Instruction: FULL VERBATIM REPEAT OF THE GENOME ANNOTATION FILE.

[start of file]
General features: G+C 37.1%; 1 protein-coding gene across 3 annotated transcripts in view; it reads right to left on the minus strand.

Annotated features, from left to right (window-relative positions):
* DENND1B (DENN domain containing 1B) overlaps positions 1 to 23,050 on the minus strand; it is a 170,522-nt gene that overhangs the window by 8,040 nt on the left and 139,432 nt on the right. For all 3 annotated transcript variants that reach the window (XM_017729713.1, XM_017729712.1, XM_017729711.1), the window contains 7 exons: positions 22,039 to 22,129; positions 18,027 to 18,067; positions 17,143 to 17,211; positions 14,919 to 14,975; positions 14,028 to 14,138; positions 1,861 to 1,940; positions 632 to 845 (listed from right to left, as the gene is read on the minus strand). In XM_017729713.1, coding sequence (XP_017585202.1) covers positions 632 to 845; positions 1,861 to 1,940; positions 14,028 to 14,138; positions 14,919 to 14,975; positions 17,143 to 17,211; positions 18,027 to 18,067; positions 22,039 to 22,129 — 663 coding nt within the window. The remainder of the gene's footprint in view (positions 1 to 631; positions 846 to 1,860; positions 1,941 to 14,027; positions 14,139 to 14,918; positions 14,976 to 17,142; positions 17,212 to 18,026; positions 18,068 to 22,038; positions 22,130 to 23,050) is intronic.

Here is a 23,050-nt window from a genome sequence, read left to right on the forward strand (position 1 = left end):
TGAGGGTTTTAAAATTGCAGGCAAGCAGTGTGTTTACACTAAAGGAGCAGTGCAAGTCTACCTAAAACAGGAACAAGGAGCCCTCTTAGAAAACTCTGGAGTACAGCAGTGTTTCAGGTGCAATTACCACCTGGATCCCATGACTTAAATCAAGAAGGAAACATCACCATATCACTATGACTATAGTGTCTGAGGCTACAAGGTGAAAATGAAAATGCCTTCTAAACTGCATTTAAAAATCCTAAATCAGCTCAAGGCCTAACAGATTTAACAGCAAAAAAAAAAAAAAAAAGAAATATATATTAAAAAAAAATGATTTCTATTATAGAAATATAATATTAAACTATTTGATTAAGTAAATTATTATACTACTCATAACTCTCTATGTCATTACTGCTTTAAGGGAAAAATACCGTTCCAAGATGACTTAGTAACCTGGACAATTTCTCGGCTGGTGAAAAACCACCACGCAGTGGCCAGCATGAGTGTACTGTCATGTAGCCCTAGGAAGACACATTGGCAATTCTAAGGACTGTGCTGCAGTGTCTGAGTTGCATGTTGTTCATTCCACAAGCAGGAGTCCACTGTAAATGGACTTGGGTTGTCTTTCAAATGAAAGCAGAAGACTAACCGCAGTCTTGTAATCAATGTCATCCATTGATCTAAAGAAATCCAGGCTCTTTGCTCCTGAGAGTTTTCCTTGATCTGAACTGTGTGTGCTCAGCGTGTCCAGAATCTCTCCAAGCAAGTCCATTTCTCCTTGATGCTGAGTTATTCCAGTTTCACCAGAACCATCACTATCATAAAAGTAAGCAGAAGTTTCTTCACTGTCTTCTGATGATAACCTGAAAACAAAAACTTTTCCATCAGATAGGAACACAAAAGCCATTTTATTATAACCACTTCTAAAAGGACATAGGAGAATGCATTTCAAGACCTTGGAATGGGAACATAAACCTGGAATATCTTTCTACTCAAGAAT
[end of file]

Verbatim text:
General features: G+C 37.1%; 1 protein-coding gene across 3 annotated transcripts in view; it reads right to left on the minus strand.

Annotated features, from left to right (window-relative positions):
* DENND1B (DENN domain containing 1B) overlaps positions 1 to 23,050 on the minus strand; it is a 170,522-nt gene that overhangs the window by 8,040 nt on the left and 139,432 nt on the right. For all 3 annotated transcript variants that reach the window (XM_017729713.1, XM_017729712.1, XM_017729711.1), the window contains 7 exons: positions 22,039 to 22,129; positions 18,027 to 18,067; positions 17,143 to 17,211; positions 14,919 to 14,975; positions 14,028 to 14,138; positions 1,861 to 1,940; positions 632 to 845 (listed from right to left, as the gene is read on the minus strand). In XM_017729713.1, coding sequence (XP_017585202.1) covers positions 632 to 845; positions 1,861 to 1,940; positions 14,028 to 14,138; positions 14,919 to 14,975; positions 17,143 to 17,211; positions 18,027 to 18,067; positions 22,039 to 22,129 — 663 coding nt within the window. The remainder of the gene's footprint in view (positions 1 to 631; positions 846 to 1,860; positions 1,941 to 14,027; positions 14,139 to 14,918; positions 14,976 to 17,142; positions 17,212 to 18,026; positions 18,068 to 22,038; positions 22,130 to 23,050) is intronic.

Here is a 23,050-nt window from a genome sequence, read left to right on the forward strand (position 1 = left end):
TGAGGGTTTTAAAATTGCAGGCAAGCAGTGTGTTTACACTAAAGGAGCAGTGCAAGTCTACCTAAAACAGGAACAAGGAGCCCTCTTAGAAAACTCTGGAGTACAGCAGTGTTTCAGGTGCAATTACCACCTGGATCCCATGACTTAAATCAAGAAGGAAACATCACCATATCACTATGACTATAGTGTCTGAGGCTACAAGGTGAAAATGAAAATGCCTTCTAAACTGCATTTAAAAATCCTAAATCAGCTCAAGGCCTAACAGATTTAACAGCAAAAAAAAAAAAAAAAAGAAATATATATTAAAAAAAAATGATTTCTATTATAGAAATATAATATTAAACTATTTGATTAAGTAAATTATTATACTACTCATAACTCTCTATGTCATTACTGCTTTAAGGGAAAAATACCGTTCCAAGATGACTTAGTAACCTGGACAATTTCTCGGCTGGTGAAAAACCACCACGCAGTGGCCAGCATGAGTGTACTGTCATGTAGCCCTAGGAAGACACATTGGCAATTCTAAGGACTGTGCTGCAGTGTCTGAGTTGCATGTTGTTCATTCCACAAGCAGGAGTCCACTGTAAATGGACTTGGGTTGTCTTTCAAATGAAAGCAGAAGACTAACCGCAGTCTTGTAATCAATGTCATCCATTGATCTAAAGAAATCCAGGCTCTTTGCTCCTGAGAGTTTTCCTTGATCTGAACTGTGTGTGCTCAGCGTGTCCAGAATCTCTCCAAGCAAGTCCATTTCTCCTTGATGCTGAGTTATTCCAGTTTCACCAGAACCATCACTATCATAAAAGTAAGCAGAAGTTTCTTCACTGTCTTCTGATGATAACCTGAAAACAAAAACTTTTCCATCAGATAGGAACACAAAAGCCATTTTATTATAACCACTTCTAAAAGGACATAGGAGAATGCATTTCAAGACCTTGGAATGGGAACATAAACCTGGAATATCTTTCTACTCAAGAAT